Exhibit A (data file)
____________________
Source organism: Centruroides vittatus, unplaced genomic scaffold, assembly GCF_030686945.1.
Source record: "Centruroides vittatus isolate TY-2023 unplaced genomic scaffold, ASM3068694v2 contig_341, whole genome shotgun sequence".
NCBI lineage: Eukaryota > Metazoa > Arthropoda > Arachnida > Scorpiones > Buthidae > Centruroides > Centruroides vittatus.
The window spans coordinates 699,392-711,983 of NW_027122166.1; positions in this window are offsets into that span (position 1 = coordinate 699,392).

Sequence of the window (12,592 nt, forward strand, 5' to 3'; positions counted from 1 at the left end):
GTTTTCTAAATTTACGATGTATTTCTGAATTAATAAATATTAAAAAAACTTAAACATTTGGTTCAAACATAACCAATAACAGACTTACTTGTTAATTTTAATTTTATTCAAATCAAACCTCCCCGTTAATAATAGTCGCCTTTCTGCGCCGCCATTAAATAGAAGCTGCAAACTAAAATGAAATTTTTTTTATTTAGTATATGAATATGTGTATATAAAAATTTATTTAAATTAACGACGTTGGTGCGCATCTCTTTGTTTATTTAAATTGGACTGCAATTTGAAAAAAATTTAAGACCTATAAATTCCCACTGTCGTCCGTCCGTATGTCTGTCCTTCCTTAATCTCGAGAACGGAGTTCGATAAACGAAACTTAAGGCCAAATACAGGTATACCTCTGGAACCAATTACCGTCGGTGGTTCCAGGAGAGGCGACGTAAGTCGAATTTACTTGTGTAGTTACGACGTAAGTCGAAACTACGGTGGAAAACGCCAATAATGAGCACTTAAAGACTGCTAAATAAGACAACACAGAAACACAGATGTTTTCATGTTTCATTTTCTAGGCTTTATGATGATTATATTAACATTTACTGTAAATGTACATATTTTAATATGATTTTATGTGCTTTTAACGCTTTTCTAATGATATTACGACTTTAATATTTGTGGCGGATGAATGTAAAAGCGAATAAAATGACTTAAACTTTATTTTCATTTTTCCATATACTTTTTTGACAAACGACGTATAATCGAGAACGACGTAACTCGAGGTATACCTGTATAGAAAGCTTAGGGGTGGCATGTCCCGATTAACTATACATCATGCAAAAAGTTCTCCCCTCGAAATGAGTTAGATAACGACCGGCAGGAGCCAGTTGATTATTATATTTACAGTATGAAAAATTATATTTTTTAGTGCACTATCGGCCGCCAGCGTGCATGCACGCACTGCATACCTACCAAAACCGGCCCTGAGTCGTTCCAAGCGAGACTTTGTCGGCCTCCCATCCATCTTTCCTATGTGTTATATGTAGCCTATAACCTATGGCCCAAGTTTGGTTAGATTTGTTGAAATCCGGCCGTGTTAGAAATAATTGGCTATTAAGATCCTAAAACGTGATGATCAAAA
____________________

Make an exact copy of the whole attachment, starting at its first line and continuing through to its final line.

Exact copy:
Source organism: Centruroides vittatus, unplaced genomic scaffold, assembly GCF_030686945.1.
Source record: "Centruroides vittatus isolate TY-2023 unplaced genomic scaffold, ASM3068694v2 contig_341, whole genome shotgun sequence".
NCBI lineage: Eukaryota > Metazoa > Arthropoda > Arachnida > Scorpiones > Buthidae > Centruroides > Centruroides vittatus.
The window spans coordinates 699,392-711,983 of NW_027122166.1; positions in this window are offsets into that span (position 1 = coordinate 699,392).

Sequence of the window (12,592 nt, forward strand, 5' to 3'; positions counted from 1 at the left end):
GTTTTCTAAATTTACGATGTATTTCTGAATTAATAAATATTAAAAAAACTTAAACATTTGGTTCAAACATAACCAATAACAGACTTACTTGTTAATTTTAATTTTATTCAAATCAAACCTCCCCGTTAATAATAGTCGCCTTTCTGCGCCGCCATTAAATAGAAGCTGCAAACTAAAATGAAATTTTTTTTATTTAGTATATGAATATGTGTATATAAAAATTTATTTAAATTAACGACGTTGGTGCGCATCTCTTTGTTTATTTAAATTGGACTGCAATTTGAAAAAAATTTAAGACCTATAAATTCCCACTGTCGTCCGTCCGTATGTCTGTCCTTCCTTAATCTCGAGAACGGAGTTCGATAAACGAAACTTAAGGCCAAATACAGGTATACCTCTGGAACCAATTACCGTCGGTGGTTCCAGGAGAGGCGACGTAAGTCGAATTTACTTGTGTAGTTACGACGTAAGTCGAAACTACGGTGGAAAACGCCAATAATGAGCACTTAAAGACTGCTAAATAAGACAACACAGAAACACAGATGTTTTCATGTTTCATTTTCTAGGCTTTATGATGATTATATTAACATTTACTGTAAATGTACATATTTTAATATGATTTTATGTGCTTTTAACGCTTTTCTAATGATATTACGACTTTAATATTTGTGGCGGATGAATGTAAAAGCGAATAAAATGACTTAAACTTTATTTTCATTTTTCCATATACTTTTTTGACAAACGACGTATAATCGAGAACGACGTAACTCGAGGTATACCTGTATAGAAAGCTTAGGGGTGGCATGTCCCGATTAACTATACATCATGCAAAAAGTTCTCCCCTCGAAATGAGTTAGATAACGACCGGCAGGAGCCAGTTGATTATTATATTTACAGTATGAAAAATTATATTTTTTAGTGCACTATCGGCCGCCAGCGTGCATGCACGCACTGCATACCTACCAAAACCGGCCCTGAGTCGTTCCAAGCGAGACTTTGTCGGCCTCCCATCCATCTTTCCTATGTGTTATATGTAGCCTATAACCTATGGCCCAAGTTTGGTTAGATTTGTTGAAATCCGGCCGTGTTAGAAATAATTGGCTATTAAGATCCTAAAACGTGATGATCAAAA